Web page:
Rishi Sunak said artificial intelligence could transform work and public services but was open to misuses by ‘bad actors’.
Artificial intelligence (AI) has the power to transform work and public services but measures are needed to protect against the “extreme risks” it could pose, Rishi Sunak has said.
The Prime Minister wants the UK to be home to a global AI regulator and it will host a major summit on the issue in the autumn.
The Prime Minister said there was a concern about the impact on jobs and a “risk of misuse” by “bad actors”, as well as the potential for the technology to act in ways its creators had not expected.
Mr Sunak was speaking alongside Google DeepMind’s boss, Demis Hassabis, a government adviser on AI, who was among industry experts to sign a statement saying that “mitigating the risk of extinction from AI should be a global priority”.
It compared the potential risks from the technology to pandemics and nuclear war.
Asked if he believed there was an existential risk, Mr Sunak said there was a concern about the impact on jobs and a “risk of misuse”.
“People have always used technology to do bad things, that’s not a new thing, we just need to be alert to that,” he said in a speech to open London Tech Week.
Then there was “capability overhang” where the technology is capable of things which its creators did not envisage.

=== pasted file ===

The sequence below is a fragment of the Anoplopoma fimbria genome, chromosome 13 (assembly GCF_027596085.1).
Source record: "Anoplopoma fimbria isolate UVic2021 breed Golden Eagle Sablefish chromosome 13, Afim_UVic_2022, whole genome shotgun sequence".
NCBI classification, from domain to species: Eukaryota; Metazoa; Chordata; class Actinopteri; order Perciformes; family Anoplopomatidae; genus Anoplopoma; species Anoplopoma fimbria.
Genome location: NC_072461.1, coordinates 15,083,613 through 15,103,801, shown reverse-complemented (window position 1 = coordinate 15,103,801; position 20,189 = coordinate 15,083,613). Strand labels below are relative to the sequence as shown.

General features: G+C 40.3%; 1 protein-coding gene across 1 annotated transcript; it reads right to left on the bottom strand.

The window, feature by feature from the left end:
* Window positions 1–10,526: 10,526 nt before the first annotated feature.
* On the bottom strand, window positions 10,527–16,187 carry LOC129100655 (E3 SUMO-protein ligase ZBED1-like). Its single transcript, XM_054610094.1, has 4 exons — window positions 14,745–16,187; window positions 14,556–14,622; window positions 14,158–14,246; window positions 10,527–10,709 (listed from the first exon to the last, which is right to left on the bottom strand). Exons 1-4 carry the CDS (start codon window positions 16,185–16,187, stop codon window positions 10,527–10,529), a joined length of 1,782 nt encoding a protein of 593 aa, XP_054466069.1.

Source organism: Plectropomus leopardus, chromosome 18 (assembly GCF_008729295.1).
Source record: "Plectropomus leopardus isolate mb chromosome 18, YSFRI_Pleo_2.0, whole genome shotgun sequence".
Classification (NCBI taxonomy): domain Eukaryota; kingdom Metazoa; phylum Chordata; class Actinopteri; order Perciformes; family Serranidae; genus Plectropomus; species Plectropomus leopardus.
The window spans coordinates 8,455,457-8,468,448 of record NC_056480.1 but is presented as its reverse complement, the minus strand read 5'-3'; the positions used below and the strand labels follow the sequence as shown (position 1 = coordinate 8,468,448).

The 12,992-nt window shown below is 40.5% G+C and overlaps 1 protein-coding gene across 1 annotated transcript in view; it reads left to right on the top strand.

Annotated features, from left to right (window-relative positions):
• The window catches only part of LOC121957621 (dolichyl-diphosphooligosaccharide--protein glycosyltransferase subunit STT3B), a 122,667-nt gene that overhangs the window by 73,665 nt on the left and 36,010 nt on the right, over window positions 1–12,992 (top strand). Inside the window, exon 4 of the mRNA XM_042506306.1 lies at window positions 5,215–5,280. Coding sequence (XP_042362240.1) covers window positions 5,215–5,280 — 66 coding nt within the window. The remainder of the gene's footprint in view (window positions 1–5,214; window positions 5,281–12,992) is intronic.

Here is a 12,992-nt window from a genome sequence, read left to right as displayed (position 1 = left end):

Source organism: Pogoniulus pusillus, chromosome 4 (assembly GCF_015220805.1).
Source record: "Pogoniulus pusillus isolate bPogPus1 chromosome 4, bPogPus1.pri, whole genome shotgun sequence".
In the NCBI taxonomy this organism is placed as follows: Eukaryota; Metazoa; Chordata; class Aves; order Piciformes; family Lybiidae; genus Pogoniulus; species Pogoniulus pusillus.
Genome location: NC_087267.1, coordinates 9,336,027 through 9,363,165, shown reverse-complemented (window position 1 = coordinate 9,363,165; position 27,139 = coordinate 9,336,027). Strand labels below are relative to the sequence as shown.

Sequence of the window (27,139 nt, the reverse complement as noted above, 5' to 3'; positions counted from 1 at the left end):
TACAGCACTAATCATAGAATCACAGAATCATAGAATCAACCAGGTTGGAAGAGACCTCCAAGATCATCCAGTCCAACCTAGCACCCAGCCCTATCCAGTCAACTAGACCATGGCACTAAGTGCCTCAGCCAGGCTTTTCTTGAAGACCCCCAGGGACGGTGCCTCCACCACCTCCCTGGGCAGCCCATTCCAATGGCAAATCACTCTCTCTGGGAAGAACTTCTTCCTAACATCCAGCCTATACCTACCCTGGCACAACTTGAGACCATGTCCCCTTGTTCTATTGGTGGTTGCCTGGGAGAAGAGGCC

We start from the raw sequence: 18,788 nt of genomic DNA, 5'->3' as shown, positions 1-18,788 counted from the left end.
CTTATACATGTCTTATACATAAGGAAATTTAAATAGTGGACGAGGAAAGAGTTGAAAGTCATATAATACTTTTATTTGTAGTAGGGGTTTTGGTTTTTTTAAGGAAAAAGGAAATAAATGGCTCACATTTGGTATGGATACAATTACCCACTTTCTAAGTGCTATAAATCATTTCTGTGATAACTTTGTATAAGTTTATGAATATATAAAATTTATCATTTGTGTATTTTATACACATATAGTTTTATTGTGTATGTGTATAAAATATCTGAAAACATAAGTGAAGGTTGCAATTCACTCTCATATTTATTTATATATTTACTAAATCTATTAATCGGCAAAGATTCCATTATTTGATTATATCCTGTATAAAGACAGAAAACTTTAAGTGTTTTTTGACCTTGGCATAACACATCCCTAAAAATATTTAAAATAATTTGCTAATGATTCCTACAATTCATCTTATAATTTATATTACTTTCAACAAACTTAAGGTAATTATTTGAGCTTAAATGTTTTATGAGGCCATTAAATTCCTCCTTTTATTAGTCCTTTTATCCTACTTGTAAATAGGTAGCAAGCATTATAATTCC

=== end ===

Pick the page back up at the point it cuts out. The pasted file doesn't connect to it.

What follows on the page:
That leads to “a space where people are talking about very significant risks that some would call existential, others would say alongside things like pandemics or nuclear war”.
“And that’s obviously concerning. And that’s why I think it’s important that we put guardrails in place to make sure that we develop and exploit this technology in a way that’s safe, and that is secure,” the Prime Minister added.
Mr Sunak said the technology could be useful across the economy with “every job essentially having AI as the co-pilot” and had the potential to transform public services.
Mr Hassabis said: “In the situation where there’s a high degree of uncertainty, but huge potential impact either way, I think the only the right way to proceed is with the precautionary principle.
“Proceed with exceptional care, be optimistic about what we can do with the opportunities, and use things like the scientific method to study and carefully analyse these systems as they get increasingly more powerful in the future.”
Speaking at London Tech Week, Mr Sunak suggested that British company chiefs were less ambitious than their counterparts in California.
“Fundamentally, it requires entrepreneurs to just keep going, to be not content with building the £100 million business and then the £1 billion business but just to keep growing.
“That, I found in California, is very much the attitude, the sky is the limit. Everyone thinks they can create a 100 billion-dollar company and actually changing that culture is tough for government to do.”
Mr Sunak, who is under pressure from within the Tory party to curb net migration, defended having a visa system open to tech entrepreneurs.